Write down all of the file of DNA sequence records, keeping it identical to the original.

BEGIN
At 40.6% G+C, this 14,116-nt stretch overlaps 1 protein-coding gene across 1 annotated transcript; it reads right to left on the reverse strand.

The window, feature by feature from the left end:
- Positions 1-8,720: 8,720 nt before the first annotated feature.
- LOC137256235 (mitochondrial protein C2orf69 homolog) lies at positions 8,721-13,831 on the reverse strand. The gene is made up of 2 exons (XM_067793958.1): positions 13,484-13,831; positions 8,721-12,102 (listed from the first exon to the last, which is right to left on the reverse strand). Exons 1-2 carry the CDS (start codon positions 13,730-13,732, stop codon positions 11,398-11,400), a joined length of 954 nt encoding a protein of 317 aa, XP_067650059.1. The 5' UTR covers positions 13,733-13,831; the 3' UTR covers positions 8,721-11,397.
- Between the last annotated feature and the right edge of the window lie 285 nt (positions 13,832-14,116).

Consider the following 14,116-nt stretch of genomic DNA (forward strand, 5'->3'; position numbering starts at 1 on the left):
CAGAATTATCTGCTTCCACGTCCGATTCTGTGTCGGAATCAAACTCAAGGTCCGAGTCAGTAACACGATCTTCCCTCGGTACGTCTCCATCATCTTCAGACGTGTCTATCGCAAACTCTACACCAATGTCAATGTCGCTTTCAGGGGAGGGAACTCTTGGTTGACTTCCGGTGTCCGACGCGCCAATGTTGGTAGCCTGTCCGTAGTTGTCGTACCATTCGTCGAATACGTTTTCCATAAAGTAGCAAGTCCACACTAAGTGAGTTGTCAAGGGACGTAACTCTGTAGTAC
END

At 40.6% G+C, this 14,116-nt stretch overlaps 1 protein-coding gene across 1 annotated transcript; it reads right to left on the reverse strand.

The window, feature by feature from the left end:
- Positions 1-8,720: 8,720 nt before the first annotated feature.
- LOC137256235 (mitochondrial protein C2orf69 homolog) lies at positions 8,721-13,831 on the reverse strand. The gene is made up of 2 exons (XM_067793958.1): positions 13,484-13,831; positions 8,721-12,102 (listed from the first exon to the last, which is right to left on the reverse strand). Exons 1-2 carry the CDS (start codon positions 13,730-13,732, stop codon positions 11,398-11,400), a joined length of 954 nt encoding a protein of 317 aa, XP_067650059.1. The 5' UTR covers positions 13,733-13,831; the 3' UTR covers positions 8,721-11,397.
- Between the last annotated feature and the right edge of the window lie 285 nt (positions 13,832-14,116).

Consider the following 14,116-nt stretch of genomic DNA (forward strand, 5'->3'; position numbering starts at 1 on the left):
CAGAATTATCTGCTTCCACGTCCGATTCTGTGTCGGAATCAAACTCAAGGTCCGAGTCAGTAACACGATCTTCCCTCGGTACGTCTCCATCATCTTCAGACGTGTCTATCGCAAACTCTACACCAATGTCAATGTCGCTTTCAGGGGAGGGAACTCTTGGTTGACTTCCGGTGTCCGACGCGCCAATGTTGGTAGCCTGTCCGTAGTTGTCGTACCATTCGTCGAATACGTTTTCCATAAAGTAGCAAGTCCACACTAAGTGAGTTGTCAAGGGACGTAACTCTGTAGTAC